If you’re a mum, there’s all the pres­sure you need in that ad. The pres­sure to raise your kid’s sta­tus with his mates, the pres­sure to raise your sta­tus with your kids, and the pres­sure to keep your child healthy. Cru­cial­ly, too, the 1.5-litre car­tons are stacked in super­mar­kets next to the break­fast juices rather than the big bot­tles of cola and are aggres­sive­ly priced against these oth­er pre­mi­um fruit juices vying for mum’s” mon­ey. It will stay drink­able for five days after open­ing. It doesn’t have to be kept in the fridge. It is the per­fect drink for the busy, thirsty, cost-con­scious, domes­tic-peace-lov­ing household.

The car­ton that Sun­ny Delight comes in explodes with the sort of sym­bols we asso­ciate with fruit juices. The warm orange colours, plas­tic con­tain­er and gar­ish lid all cry juice!”, but nowhere does the word juice” appear. Indeed, Sun­ny Delight also has the most cun­ning­ly craft­ed label you’ve ever seen. Sun­ny Delight’s label is actu­al­ly a cel­e­bra­tion of the unre­al. It doesn’t sell itself as a drink or a juice. It calls itself a bev­er­age”. It doesn’t say it’s from Flori­da or Cal­i­for­nia. It says it’s Flori­da or Cal­i­for­nia Style. It won’t even use the word fruit”, pre­fer­ring instead to employ the phrase cit­rus taste”.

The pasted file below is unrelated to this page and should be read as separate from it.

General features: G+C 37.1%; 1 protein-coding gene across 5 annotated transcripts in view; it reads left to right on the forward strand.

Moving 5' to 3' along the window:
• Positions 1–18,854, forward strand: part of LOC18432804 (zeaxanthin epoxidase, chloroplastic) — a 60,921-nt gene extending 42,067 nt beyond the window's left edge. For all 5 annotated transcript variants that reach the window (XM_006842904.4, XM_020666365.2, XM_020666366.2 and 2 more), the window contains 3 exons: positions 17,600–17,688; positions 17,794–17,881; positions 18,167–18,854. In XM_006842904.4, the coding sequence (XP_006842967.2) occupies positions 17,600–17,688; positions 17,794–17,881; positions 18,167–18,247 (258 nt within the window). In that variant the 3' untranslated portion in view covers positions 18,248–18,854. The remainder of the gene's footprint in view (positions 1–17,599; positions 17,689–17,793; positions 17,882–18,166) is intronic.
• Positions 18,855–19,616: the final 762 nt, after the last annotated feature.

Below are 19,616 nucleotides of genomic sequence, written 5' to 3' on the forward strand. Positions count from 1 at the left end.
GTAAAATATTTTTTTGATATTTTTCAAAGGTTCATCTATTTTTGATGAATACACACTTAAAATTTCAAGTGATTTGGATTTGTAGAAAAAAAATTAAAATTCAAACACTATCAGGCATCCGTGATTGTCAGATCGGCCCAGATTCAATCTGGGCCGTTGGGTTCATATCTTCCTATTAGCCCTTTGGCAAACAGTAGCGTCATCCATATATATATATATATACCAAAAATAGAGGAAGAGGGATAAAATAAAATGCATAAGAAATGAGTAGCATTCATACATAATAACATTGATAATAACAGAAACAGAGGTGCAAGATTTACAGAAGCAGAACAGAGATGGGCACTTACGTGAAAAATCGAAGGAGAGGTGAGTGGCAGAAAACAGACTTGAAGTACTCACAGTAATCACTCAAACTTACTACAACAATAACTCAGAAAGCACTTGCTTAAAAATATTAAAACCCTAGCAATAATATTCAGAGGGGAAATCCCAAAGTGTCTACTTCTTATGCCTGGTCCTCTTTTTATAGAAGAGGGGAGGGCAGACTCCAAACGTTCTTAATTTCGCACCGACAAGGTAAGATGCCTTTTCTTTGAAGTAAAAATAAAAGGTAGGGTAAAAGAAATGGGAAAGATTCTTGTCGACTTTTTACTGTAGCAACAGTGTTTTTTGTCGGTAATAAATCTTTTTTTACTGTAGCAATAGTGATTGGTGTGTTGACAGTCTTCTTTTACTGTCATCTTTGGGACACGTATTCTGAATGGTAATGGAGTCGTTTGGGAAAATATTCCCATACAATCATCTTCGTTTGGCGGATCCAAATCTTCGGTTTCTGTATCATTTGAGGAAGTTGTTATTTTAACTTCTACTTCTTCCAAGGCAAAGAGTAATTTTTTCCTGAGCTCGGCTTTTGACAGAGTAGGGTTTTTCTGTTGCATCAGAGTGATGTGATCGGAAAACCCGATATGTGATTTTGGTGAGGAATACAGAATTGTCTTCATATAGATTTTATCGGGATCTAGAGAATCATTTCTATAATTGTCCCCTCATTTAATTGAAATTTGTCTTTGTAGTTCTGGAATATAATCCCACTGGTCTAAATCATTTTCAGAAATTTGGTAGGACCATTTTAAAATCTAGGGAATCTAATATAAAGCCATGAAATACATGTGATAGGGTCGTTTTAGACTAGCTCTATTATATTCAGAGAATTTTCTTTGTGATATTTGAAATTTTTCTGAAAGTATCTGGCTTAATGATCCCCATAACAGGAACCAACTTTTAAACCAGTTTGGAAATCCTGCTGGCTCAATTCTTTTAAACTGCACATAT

Sun­ny Delight is avail­able in six flavours, two of them orange-based. These two great orange tastes… have a unique blend of Orange, Tan­ger­ine and Lime [their cap­i­tals],” say Sun­ny Delight Cus­tomer Ser­vices in a leaflet that prob­a­bly dropped through your let­ter­box in July. But Flori­da Style has a tangy taste”, Cal­i­for­nia either a smooth” or soft taste”. Togeth­er, this is the great stuff that kids go for!” All this, of course, is under­pinned by the vit­a­min enrich­ment to give an over­pow­er­ing impres­sion of health… with­out actu­al­ly say­ing any­thing about health.

The Sun­ny Delight car­ton is, in short, a semi­otic mas­ter­piece. This has, under­stand­ably, raised a few eyebrows.

Richard Robin­son, who fol­lows trends in the soft drink mar­ket for mar­ket­ing con­sul­tan­cy Data­mon­i­tor, believes Sun­ny Delight’s mar­ket­ing-led pro­file fol­lows a pre­car­i­ous logic.

Short­ly after Sun­ny Delight was launched, the Food Com­mis­sion pub­lished a report which said that half-a-litre of Sun­ny Delight gave kids more than the rec­om­mend­ed dose of sug­ar,” he says. What Proc­ter & Gam­ble did at that point is inter­est­ing. They said peo­ple were buy­ing Sun­ny Delight as well as fruit juices, not instead of them. If that is true then Sun­ny Delight is eat­ing into the fizzy drink mar­ket, which will bring it face to face with Coca-Cola,” argues Robin­son. And no one has yet man­aged to beat Coca-Cola in a mar­ket­ing war.”

If that isn’t true, it means that par­ents are buy­ing Sun­ny Delight believ­ing it to be a health drink. And, inevitably, they’ll find Proc­ter & Gam­ble out and prob­a­bly feel betrayed. At that point, the drink is going to face some dif­fi­cul­ties.” Either way, Sun­ny Delight is in for a chal­leng­ing few months.